McFeely: Big surplus turns Minnesota Republicans more sour than ever

GOP opposes Walz idea of giving money back to the state's citizens

Gov. Tim Walz.
Dana Ferguson / Forum News Service

MOORHEAD — It has to be tough being a Minnesota Republican. For two years since the start of the pandemic the party line has been that DFL Gov. Tim Walz was driving the state into the ground.

"He's killing businesses!"

"He's killing the economy!"

"He's killing jobs!"

"He signed Kirk Cousins!"


OK, we made up the last one. But considering Republicans' loose relationship with the truth, maybe they should've gone for it.

The point remains: Republicans were sure Walz's policies since COVID entered our lives were going to doom the state.

Or at least they hoped so.

So imagine the disappointment the GOP must've felt last month when the state announced it is facing not a deficit or a crippled economy, but a projected budget surplus of $7.7 billion. It's the largest surplus in state history.

The Minnesota economy, instead of shriveling, showed strong growth in income, consumer spending and corporate profits. The state's top economist expects the growth to continue as the economic outlook keeps improving, although COVID's omicron variant might toss a wrench in that projection.

Yet Republicans were sure Real Americans tired of living under the thumb of tyrannical Emperor Walz and his Dumpster-fire economy were going to flee by the thousands, if not millions, to freedom-loving South Dakota.

South Dakota loves freedom so much you can be the state's highest-ranking law enforcement official, kill an innocent man with your car by distracted driving negligence, enlist another law enforcement official to help you flee the scene, lie about the incident, and still remain free. That is an unprecedented devotion to freedom.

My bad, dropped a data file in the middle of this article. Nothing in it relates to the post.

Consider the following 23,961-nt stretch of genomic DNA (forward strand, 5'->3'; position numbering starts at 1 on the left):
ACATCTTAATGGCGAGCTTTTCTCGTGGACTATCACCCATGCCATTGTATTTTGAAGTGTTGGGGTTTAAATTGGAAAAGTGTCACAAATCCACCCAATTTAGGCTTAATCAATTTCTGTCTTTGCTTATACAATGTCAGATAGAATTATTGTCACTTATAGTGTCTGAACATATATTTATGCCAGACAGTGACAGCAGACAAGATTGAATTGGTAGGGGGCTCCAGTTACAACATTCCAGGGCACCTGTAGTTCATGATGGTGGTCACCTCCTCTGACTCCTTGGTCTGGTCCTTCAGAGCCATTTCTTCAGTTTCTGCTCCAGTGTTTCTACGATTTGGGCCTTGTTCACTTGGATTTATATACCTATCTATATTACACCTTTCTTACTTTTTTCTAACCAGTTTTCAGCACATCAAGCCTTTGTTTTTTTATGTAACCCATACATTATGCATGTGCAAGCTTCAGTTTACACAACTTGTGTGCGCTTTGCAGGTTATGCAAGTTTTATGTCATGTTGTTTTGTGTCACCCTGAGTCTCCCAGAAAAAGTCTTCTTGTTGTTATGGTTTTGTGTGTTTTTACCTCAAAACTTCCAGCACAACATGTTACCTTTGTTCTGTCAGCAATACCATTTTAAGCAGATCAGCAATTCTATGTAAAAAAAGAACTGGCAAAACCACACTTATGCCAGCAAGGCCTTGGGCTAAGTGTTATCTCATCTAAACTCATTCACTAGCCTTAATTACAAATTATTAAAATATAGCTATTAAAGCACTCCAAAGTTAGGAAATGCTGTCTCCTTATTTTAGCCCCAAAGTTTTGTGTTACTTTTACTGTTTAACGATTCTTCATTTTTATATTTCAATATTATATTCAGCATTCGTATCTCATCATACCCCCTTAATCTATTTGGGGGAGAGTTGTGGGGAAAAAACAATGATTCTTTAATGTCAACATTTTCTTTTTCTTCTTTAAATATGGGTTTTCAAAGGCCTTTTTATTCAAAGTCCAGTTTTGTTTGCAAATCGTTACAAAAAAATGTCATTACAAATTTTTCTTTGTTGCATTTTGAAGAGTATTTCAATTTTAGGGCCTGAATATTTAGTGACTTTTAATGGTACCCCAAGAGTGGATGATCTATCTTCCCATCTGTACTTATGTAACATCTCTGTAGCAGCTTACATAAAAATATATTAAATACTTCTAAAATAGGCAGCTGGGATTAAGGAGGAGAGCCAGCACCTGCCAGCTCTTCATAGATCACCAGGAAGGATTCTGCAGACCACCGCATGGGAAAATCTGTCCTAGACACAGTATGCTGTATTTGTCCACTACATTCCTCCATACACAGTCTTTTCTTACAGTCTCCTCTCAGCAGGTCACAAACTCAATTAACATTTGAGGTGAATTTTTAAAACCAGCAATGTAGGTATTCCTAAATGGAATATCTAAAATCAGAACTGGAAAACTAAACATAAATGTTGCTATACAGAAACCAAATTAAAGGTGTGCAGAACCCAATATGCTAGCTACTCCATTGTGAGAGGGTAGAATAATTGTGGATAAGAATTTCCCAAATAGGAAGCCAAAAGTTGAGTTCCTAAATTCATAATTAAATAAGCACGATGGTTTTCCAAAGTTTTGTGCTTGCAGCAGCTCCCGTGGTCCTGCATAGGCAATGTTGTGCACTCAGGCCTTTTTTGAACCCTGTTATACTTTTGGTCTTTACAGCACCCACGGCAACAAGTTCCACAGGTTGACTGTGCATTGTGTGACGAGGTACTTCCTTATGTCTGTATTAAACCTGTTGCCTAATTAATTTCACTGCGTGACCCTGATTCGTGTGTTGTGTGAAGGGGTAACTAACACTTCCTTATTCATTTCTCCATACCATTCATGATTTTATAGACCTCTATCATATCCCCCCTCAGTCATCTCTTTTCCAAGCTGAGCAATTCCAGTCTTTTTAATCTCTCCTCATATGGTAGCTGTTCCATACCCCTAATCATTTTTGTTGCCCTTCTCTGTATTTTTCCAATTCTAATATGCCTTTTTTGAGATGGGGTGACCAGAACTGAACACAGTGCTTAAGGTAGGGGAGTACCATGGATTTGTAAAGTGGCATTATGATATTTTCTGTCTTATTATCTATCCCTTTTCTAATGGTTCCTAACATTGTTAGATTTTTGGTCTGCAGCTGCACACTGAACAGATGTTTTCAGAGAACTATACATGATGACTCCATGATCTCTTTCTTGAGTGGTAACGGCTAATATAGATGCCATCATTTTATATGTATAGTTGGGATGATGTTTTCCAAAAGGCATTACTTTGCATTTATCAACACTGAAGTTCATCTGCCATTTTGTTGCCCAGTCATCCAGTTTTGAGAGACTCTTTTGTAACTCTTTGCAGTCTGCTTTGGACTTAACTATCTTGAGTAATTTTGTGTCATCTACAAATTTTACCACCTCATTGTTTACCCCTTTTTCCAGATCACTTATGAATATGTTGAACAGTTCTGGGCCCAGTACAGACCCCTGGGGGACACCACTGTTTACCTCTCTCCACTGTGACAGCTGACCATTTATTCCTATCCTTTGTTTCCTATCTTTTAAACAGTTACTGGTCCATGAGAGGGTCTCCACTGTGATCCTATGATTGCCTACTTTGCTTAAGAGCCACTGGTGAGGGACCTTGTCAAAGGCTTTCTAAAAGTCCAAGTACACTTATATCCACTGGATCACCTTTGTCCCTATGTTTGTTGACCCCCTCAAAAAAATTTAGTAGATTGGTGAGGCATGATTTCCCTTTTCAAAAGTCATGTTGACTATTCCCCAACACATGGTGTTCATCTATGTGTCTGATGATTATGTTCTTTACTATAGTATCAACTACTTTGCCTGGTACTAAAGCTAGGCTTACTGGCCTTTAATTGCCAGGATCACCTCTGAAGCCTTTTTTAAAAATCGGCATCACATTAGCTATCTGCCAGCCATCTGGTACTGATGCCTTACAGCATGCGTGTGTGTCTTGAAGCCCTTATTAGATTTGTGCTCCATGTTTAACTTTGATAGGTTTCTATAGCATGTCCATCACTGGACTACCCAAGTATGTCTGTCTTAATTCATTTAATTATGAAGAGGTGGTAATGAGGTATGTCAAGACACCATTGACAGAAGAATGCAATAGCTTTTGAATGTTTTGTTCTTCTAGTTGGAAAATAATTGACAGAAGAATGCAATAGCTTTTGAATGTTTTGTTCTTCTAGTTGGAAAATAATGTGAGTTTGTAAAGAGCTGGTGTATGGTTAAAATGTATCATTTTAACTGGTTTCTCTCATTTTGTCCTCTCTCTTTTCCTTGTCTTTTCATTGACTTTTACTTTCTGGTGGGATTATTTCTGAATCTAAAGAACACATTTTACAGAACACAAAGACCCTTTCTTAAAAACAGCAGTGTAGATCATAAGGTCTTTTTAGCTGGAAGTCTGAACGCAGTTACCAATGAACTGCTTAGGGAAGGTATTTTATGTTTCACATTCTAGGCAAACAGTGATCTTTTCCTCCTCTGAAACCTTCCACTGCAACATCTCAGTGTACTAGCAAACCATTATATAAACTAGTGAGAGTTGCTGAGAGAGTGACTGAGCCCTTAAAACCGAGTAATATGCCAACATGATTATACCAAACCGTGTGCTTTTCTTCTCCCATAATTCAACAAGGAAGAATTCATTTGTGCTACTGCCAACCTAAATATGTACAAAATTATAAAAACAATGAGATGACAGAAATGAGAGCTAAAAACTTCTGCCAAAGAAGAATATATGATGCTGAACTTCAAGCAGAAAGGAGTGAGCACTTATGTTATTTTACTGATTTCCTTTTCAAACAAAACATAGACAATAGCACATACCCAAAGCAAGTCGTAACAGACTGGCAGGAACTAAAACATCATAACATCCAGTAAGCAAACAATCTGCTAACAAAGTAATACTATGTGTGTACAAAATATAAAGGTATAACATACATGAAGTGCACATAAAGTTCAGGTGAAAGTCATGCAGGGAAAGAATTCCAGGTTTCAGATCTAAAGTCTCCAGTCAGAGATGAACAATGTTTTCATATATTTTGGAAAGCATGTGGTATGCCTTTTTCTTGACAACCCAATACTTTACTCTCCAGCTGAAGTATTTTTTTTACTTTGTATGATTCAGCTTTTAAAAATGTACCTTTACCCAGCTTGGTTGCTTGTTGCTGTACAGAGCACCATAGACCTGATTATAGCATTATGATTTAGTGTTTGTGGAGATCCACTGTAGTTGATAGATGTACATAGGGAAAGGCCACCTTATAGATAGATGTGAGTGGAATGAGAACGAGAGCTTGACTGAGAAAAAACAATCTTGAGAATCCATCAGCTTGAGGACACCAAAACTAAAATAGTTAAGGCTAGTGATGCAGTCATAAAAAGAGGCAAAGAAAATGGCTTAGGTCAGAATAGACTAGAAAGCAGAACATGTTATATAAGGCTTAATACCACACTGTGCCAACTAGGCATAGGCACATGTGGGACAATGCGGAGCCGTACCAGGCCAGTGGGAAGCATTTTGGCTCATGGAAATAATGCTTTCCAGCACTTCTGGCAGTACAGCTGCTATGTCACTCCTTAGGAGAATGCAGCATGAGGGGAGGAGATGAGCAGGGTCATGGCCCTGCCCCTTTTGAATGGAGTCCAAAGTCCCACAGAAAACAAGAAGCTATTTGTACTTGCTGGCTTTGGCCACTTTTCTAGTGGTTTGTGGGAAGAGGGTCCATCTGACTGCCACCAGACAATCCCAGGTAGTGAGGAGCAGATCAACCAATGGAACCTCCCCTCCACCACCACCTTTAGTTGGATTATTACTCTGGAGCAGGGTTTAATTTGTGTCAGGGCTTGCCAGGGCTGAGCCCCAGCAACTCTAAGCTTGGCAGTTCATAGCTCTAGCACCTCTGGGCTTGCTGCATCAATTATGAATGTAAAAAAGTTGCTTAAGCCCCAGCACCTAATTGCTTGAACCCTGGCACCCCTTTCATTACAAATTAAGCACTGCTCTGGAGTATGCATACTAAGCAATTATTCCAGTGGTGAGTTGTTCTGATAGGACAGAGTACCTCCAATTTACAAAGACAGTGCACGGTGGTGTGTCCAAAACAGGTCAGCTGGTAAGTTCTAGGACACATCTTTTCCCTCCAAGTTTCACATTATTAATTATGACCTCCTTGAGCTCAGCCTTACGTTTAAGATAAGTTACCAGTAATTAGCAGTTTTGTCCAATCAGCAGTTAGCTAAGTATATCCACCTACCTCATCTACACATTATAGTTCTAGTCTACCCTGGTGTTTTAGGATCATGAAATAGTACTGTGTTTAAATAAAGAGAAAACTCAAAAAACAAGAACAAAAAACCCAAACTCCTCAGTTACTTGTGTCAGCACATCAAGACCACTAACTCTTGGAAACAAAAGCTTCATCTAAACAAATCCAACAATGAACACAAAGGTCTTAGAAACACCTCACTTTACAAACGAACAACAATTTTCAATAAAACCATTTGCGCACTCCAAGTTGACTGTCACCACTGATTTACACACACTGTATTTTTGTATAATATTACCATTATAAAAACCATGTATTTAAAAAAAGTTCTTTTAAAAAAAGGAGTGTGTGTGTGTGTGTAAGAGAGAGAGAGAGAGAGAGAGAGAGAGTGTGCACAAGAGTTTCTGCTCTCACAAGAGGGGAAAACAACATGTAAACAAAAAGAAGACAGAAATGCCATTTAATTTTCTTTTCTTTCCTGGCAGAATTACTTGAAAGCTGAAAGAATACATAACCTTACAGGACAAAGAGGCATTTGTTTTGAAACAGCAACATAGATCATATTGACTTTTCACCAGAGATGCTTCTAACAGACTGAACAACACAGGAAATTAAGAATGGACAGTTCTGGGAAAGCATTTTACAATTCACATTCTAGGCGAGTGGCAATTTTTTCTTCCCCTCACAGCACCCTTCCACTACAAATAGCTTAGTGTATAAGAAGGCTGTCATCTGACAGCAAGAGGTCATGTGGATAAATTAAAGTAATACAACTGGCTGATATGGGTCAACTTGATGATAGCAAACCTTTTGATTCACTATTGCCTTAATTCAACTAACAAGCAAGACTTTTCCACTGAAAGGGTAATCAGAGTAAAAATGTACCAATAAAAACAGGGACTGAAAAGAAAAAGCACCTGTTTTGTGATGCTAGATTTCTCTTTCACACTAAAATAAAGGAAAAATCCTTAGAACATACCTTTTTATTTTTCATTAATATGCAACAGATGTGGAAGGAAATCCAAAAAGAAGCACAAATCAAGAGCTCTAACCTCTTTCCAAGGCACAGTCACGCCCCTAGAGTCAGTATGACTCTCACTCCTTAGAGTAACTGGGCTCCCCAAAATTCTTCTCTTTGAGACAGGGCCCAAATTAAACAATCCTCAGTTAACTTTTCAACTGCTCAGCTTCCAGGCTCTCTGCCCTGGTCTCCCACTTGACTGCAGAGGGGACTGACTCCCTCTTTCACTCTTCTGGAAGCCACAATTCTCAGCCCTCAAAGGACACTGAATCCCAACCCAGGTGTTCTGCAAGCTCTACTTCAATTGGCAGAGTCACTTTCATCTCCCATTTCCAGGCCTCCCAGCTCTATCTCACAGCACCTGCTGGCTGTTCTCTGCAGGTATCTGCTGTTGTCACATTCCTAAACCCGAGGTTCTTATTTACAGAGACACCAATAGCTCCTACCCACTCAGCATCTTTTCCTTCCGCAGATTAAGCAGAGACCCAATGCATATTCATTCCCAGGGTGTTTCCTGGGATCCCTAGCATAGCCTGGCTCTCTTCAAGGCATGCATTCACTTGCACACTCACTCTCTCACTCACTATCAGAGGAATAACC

But we digress.


Republicans are so flustered by Minnesota's success they are now caterwauling about Walz trying to give some of the surplus money directly back to the state's citizens. The governor has proposed sending checks for $175 or $350 to lower- and middle-class Minnesotans.

"It's a cheap political trick!" they scream.

Yeah, but so are photo opportunities at bars flouting the law during a global pandemic and the GOP didn't have a problem with that.

It's tough when the only items on your party platform are "I love Donald Trump," "COVID is a hoax" and "corporate tax cuts."

Speaking as a middle-class Minnesotan, Governor, send the checks. And take care of the people who deserve it most: working families with children in child care and school, front-line workers, caregivers.

It seems Walz's policies are doing just fine. Republicans, unsure how to react, are complaining about putting money back into Minnesotans' pockets.

So now Republicans are opposed to that? Didn't they used to be in favor of it? It's all so confusing.

We should expect these shenanigans since it's an election year. Walz could announce he'd found the cure for cancer and Republicans would gripe because he didn't cure Alzheimer's, too.


When a political party hasn't won a statewide office in 16 years, it's constitution must sour irreparably. It's the only way to explain the Minnesota GOP opposing checks in the pockets of its voters.

Mike McFeely is a columnist for The Forum of Fargo-Moorhead. He began working for The Forum in the 1980s while he was a student studying journalism at Minnesota State University Moorhead. He's been with The Forum full time since 1990, minus a six-year hiatus when he hosted a local radio talk-show.
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